While mid-size sedans are losing the U.S. sales battle to crossover utility vehicles, they still sell hundreds of thousands of units each year.

An entirely redesigned Honda Accord launched for 2018 just a few months after a redesigned version of its U.S. arch-rival the Toyota Camry, but the Accord won numerous awards for its design, features, and superb driving and handling qualities.

Now, the 47-mpg 2018 Honda Accord Hybrid is about to go on sale.

DON'T MISS: 2018 Honda Accord Hybrid first drive review

Honda announced Friday that the first versions of the hybrid 2018 Accord would go on at U.S. dealers on Friday, March 23.

Prices for the base Accord Hybrid start at $25,990 including the mandatory $890 delivery fee. Honda says that reflects a drop of more than $4,500 against comparably equipped versions of the previous-generation hybrid Accord.

The new 2018 model is also offered in five separate trim levels: base, EX, EX-L, EX-L with Navigation, and Touring. The EX and EX-L with Navigation versions hadn't previously been available.

2018 Honda Accord Hybrid

2018 Honda Accord Hybrid

All Accord Hybrid models come standard with17-inch alloy wheels, a rearview camera, dual-zone climate control, keyless entry and pushbutton start, LED low-beam headlights and taillights, and a 7-inch information display between the instruments.

They also include Honda Sensing, a bundle of active-safety features that includes adaptive cruise control, automatic emergency braking, lane-departure alert, road-departure mitigation, and traffic-sign recognition.

EPA ratings for the hybrid 2018 Accord come in at 47 mpg across the board, for city, highway, and combined ratings.

READ THIS: 2018 Honda Accord Hybrid rated by EPA at 47 mpg combined

That's no longer the highest among hybrid mid-size sedans: one specific 2018 Toyota Camry Hybrid version, the base LE trim level, is rated at 52 mpg combined.

However, the sportier SE or more luxurious XLE versions of the 2018 Camry fall to 46 mpg combined, 1 mpg less than the Accord Hybrid in all versions.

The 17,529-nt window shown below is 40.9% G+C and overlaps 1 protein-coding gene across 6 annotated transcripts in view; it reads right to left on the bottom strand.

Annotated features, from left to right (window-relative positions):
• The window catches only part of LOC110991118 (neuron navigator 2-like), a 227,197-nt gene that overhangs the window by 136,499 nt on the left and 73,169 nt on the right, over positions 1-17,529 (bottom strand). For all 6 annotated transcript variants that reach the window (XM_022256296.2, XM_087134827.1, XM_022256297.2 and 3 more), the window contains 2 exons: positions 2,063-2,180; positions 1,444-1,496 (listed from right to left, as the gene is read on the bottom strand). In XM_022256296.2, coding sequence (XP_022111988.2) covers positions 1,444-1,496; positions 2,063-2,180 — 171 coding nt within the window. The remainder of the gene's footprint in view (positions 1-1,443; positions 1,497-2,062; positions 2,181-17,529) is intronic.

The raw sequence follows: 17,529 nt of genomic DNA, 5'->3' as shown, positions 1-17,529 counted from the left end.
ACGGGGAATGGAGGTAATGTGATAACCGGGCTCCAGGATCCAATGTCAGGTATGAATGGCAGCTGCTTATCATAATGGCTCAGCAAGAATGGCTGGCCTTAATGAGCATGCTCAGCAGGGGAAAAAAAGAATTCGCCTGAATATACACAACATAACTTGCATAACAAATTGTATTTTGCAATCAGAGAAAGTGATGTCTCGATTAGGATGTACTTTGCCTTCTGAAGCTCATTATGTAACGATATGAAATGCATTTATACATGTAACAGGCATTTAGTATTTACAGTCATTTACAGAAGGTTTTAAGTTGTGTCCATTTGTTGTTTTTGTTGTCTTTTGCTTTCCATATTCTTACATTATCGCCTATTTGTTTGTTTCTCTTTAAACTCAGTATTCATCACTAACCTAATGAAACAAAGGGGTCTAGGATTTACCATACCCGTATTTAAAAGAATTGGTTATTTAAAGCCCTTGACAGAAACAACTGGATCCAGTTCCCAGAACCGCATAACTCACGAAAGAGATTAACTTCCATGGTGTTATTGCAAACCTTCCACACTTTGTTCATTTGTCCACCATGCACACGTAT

Other versions of the 2018 Honda Accord sedan without the hybrid system are rated at 26 to 33 mpg combined.

2018 Honda Accord Hybrid

2018 Honda Accord Hybrid

Among hybrid versions of other 2018 mid-size sedans, the Chevrolet Malibu Hybrid matches the Camry Hybrid at 46 mpg, but the aging Ford Fusion Hybrid is rated at 42 mpg combined in its sixth model year.

The most efficient base versions of the Hyundai Sonata Hybrid and Kia Optima Hybrid, which use similar hybrid powertrains and other underpinnings, are rated respectively at 41 mpg combined and 42 mpg combined.

The 2018 Honda Accord' two-motor hybrid powertrain has been only slightly updated from that used in the prior generation of Accord Hybrid.

CHECK OUT: 2018 Honda Accord Hybrid: more trunk space, higher fuel economy promised

A 2.0-liter Atkinson-cycle inline-4 engine rated at 143 horsepower and a 134-kilowatt (188 hp) electric traction motor can provide each power the front wheels, or work together when needed.

At lower speeds or under light acceleration, the motor powers the car solely on electricity from the battery—and the engine may switch on to recharge the battery through the second electric motor which acts as a generation, making the car a “series hybrid” in those circumstances.

Ford heavier acceleration or highway cruising, a clutch locks the engine and motor together in a “parallel hybrid” drive to power the wheels when it is more efficient.

2018 Honda Accord Hybrid

2018 Honda Accord Hybrid

Net power output of the combined powertrain is rated at 212 hp, slightly higher than the previous-generation 2017 model.

Overall, the 2018 Honda Accord is sleeker, lighter, lower, and cuts a smaller hole in the air than the last model.

Green Car Reports had named the previous-generation Honda Accord Hybrid its Best Car To Buy for 2014, but that model suffered from severe production constraints.

In the end, many frustrated shoppers were turned away from dealers who could not provide them an Accord Hybrid at the time, and its sales suffered at a time when gasoline prices were relatively higher than they are today.